Whose Fault Is It Anyway?

As an active participant in the corporate L&D market I am often called to meet prospective customers who have disgruntled line management and frustrated L&D teams looking for a better way. It would appear the budget holders, the operational folk, are dissatisfied with the results that L&D deliver. These results being measured in performance and productivity improvement rather than number of training courses delivered. Fact is most operational management want L&D to deliver better employees and are on the whole willing to pay for it. L&D are on the same page so where does it go wrong?

Time is the answer. Time away from the workplace participating in training. I’m not talking about 5 day residential courses at some swanky hotel for the Exec, I’m talking about the odd few hours there and there for the first line support and customer services teams of large brands. The fact is for any training to work it must be learned and retained before it can be acted upon. Training interventions do not equal learning outcomes. There must be a structured knowledge retention strategy. I mean otherwise we would all be subject matter experts after each and every training course we attend and kids would never bother to revise for exams because they ‘learned it’ in the lesson, right?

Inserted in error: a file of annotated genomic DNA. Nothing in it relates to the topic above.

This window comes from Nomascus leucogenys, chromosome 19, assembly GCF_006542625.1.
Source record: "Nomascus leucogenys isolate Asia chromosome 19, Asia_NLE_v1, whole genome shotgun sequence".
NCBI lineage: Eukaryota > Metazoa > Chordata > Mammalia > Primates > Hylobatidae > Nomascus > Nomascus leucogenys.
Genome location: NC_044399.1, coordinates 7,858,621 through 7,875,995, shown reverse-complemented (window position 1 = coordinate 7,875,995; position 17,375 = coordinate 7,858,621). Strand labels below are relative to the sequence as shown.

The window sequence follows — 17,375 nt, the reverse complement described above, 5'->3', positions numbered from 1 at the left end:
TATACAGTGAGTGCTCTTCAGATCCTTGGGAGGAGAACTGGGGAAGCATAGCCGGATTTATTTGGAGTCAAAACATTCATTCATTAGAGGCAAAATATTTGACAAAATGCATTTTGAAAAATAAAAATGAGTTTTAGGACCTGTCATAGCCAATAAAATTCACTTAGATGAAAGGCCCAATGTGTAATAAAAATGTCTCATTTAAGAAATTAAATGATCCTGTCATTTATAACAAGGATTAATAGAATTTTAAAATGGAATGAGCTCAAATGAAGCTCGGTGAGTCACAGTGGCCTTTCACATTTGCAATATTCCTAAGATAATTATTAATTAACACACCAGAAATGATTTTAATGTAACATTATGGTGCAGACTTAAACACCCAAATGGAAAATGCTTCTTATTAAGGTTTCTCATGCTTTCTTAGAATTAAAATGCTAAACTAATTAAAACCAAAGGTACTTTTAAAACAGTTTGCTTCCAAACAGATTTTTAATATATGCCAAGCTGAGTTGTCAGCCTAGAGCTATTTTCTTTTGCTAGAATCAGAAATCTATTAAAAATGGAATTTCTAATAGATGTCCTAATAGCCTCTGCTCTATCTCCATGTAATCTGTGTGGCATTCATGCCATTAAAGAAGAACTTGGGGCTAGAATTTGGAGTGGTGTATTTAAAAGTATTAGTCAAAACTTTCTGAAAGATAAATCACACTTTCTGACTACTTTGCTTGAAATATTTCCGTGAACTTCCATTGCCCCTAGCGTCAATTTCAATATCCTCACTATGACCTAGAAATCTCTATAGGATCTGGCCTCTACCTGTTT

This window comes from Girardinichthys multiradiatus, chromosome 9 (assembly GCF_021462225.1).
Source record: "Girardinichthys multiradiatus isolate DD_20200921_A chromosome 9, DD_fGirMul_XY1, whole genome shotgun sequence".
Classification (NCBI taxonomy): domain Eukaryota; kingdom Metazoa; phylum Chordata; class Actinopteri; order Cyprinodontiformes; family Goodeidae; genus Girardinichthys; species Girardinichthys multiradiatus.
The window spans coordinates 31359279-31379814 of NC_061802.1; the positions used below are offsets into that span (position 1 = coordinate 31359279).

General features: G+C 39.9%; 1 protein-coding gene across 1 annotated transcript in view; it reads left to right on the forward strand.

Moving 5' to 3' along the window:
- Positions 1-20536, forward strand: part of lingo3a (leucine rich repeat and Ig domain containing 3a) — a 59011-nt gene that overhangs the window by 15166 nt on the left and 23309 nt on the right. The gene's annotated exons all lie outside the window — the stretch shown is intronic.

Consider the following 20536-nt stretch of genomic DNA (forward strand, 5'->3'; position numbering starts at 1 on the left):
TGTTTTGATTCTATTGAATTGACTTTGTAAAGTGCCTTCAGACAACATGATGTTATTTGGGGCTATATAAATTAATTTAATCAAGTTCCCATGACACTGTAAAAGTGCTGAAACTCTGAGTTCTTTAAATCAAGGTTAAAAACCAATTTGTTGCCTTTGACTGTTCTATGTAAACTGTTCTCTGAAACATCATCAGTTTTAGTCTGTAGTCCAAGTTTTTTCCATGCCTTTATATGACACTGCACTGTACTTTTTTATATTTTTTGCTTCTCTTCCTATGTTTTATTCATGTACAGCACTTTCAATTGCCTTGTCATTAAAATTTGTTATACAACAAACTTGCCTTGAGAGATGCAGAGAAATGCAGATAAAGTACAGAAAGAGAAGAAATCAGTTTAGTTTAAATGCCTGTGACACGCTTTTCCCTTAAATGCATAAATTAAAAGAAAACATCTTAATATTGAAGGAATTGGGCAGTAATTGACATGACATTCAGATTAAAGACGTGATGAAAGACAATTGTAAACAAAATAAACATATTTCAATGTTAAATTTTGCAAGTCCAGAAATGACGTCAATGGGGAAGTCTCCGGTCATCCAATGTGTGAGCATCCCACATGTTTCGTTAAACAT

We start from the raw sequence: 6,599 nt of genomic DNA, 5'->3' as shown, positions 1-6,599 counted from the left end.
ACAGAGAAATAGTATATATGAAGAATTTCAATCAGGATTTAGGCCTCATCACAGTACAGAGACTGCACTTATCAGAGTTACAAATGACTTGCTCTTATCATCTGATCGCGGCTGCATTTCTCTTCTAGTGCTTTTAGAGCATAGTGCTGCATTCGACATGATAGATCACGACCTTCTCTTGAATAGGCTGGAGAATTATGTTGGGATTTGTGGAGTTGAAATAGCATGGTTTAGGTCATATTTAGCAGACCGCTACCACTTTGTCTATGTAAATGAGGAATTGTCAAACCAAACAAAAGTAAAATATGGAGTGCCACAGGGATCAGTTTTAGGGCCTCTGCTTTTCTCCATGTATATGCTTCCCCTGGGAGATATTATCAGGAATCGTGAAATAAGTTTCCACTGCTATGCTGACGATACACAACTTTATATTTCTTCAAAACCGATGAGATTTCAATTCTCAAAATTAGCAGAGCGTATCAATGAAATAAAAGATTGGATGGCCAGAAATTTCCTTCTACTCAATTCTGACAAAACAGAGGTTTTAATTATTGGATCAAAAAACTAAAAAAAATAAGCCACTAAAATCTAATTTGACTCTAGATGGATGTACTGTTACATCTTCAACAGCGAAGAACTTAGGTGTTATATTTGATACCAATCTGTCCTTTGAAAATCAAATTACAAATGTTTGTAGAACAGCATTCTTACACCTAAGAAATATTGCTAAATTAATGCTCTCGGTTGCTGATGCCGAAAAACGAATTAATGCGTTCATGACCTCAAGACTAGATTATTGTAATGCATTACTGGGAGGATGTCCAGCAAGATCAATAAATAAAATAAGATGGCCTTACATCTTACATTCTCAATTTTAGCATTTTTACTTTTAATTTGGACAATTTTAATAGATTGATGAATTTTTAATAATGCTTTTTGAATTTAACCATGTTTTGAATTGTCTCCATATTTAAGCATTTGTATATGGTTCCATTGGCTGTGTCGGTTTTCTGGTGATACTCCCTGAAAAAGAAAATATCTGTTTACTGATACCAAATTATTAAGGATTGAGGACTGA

Wrong. Repetition is a critical component of any knowledge retention strategy. The brain requires this to learn almost anything. The trouble is operational management is under such commercial pressure to man the phones and process transactions, that they cannot afford for employees to be away from the workplace, even for essential knowledge retention activity. L&D go along with it, perhaps voicing their misgivings, but deep down most know that without a knowledge retention strategy then the training content will be largely forgotten.

The end result, operational management lose faith in training as a legitimate strategy for improving enterprise productivity and performance and look for other (more effective in their eyes) solutions. Investment in training therefore falls as the sector becomes consumed in a race to the bottom where training is delivered in the shortest possible time for the lowest cost. Which only compounds the problem.

You can’t cheat how the brain works so perhaps the trade bodies that represent the L&D industry could be more honest about the effectiveness of training without a formal and thorough knowledge retention strategy. It strikes me that for as long as these dusty organisations are unwilling to publicly admit that training does not work without investment in knowledge retention then the L&D practitioners will always find themselves in a difficult position.

Fortunately we use cutting edge Artificial Intelligence that uses less than 1 minute 45 seconds of an employee’s day to guarantee that what is trained is learned and can evidence that this micro time footprint is drawn from otherwise unproductive time so has no negative impact on employee availability for work and our clients get pay-back on all their training investments. They do of course have to invest in our AI and those operational folk need to pay, and on the whole management is willing to do so if they can be assured (guaranteed) results.

Whose fault is this situation? You be the judge. In my experience you can’t fix a problem until somebody is willing to admit that there is a problem. I wonder who should be manning-up and addressing the elephant on the table?